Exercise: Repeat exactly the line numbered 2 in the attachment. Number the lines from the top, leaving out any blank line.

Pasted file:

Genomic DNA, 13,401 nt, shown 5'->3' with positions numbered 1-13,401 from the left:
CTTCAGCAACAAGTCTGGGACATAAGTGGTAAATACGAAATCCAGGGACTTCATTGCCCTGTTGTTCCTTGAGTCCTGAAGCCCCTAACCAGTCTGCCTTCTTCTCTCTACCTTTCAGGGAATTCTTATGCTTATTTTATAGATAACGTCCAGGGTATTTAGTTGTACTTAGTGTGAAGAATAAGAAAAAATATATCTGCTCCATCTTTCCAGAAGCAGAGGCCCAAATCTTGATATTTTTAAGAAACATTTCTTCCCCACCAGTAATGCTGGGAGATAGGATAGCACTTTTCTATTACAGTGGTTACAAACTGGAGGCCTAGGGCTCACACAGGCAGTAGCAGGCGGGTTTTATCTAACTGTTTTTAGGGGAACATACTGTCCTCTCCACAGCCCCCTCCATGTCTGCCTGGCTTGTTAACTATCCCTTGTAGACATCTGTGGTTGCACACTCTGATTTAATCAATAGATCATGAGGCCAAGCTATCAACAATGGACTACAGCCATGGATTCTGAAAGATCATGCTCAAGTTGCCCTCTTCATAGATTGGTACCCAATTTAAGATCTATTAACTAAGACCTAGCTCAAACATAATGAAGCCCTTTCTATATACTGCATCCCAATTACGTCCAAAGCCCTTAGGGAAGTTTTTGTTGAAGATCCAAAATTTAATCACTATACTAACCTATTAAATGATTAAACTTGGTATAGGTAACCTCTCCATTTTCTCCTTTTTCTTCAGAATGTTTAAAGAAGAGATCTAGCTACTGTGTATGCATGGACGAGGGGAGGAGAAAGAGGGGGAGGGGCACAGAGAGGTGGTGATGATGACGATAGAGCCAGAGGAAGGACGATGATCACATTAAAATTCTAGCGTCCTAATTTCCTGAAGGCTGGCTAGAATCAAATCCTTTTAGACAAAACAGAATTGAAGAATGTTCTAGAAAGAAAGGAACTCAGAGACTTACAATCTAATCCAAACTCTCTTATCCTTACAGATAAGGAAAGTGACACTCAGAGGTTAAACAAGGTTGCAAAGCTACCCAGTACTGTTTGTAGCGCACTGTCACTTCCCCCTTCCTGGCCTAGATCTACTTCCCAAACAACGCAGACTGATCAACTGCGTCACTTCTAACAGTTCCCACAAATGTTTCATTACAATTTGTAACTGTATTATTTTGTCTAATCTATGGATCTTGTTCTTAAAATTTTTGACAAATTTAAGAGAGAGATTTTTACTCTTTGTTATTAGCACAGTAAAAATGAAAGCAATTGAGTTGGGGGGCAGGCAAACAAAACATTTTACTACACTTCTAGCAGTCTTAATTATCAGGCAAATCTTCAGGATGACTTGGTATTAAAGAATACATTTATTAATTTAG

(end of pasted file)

CTTCAGCAACAAGTCTGGGACATAAGTGGTAAATACGAAATCCAGGGACTTCATTGCCCTGTTGTTCCTTGAGTCCTGAAGCCCCTAACCAGTCTGCCTTCTTCTCTCTACCTTTCAGGGAATTCTTATGCTTATTTTATAGATAACGTCCAGGGTATTTAGTTGTACTTAGTGTGAAGAATAAGAAAAAATATATCTGCTCCATCTTTCCAGAAGCAGAGGCCCAAATCTTGATATTTTTAAGAAACATTTCTTCCCCACCAGTAATGCTGGGAGATAGGATAGCACTTTTCTATTACAGTGGTTACAAACTGGAGGCCTAGGGCTCACACAGGCAGTAGCAGGCGGGTTTTATCTAACTGTTTTTAGGGGAACATACTGTCCTCTCCACAGCCCCCTCCATGTCTGCCTGGCTTGTTAACTATCCCTTGTAGACATCTGTGGTTGCACACTCTGATTTAATCAATAGATCATGAGGCCAAGCTATCAACAATGGACTACAGCCATGGATTCTGAAAGATCATGCTCAAGTTGCCCTCTTCATAGATTGGTACCCAATTTAAGATCTATTAACTAAGACCTAGCTCAAACATAATGAAGCCCTTTCTATATACTGCATCCCAATTACGTCCAAAGCCCTTAGGGAAGTTTTTGTTGAAGATCCAAAATTTAATCACTATACTAACCTATTAAATGATTAAACTTGGTATAGGTAACCTCTCCATTTTCTCCTTTTTCTTCAGAATGTTTAAAGAAGAGATCTAGCTACTGTGTATGCATGGACGAGGGGAGGAGAAAGAGGGGGAGGGGCACAGAGAGGTGGTGATGATGACGATAGAGCCAGAGGAAGGACGATGATCACATTAAAATTCTAGCGTCCTAATTTCCTGAAGGCTGGCTAGAATCAAATCCTTTTAGACAAAACAGAATTGAAGAATGTTCTAGAAAGAAAGGAACTCAGAGACTTACAATCTAATCCAAACTCTCTTATCCTTACAGATAAGGAAAGTGACACTCAGAGGTTAAACAAGGTTGCAAAGCTACCCAGTACTGTTTGTAGCGCACTGTCACTTCCCCCTTCCTGGCCTAGATCTACTTCCCAAACAACGCAGACTGATCAACTGCGTCACTTCTAACAGTTCCCACAAATGTTTCATTACAATTTGTAACTGTATTATTTTGTCTAATCTATGGATCTTGTTCTTAAAATTTTTGACAAATTTAAGAGAGAGATTTTTACTCTTTGTTATTAGCACAGTAAAAATGAAAGCAATTGAGTTGGGGGGCAGGCAAACAAAACATTTTACTACACTTCTAGCAGTCTTAATTATCAGGCAAATCTTCAGGATGACTTGGTATTAAAGAATACATTTATTAATTTAG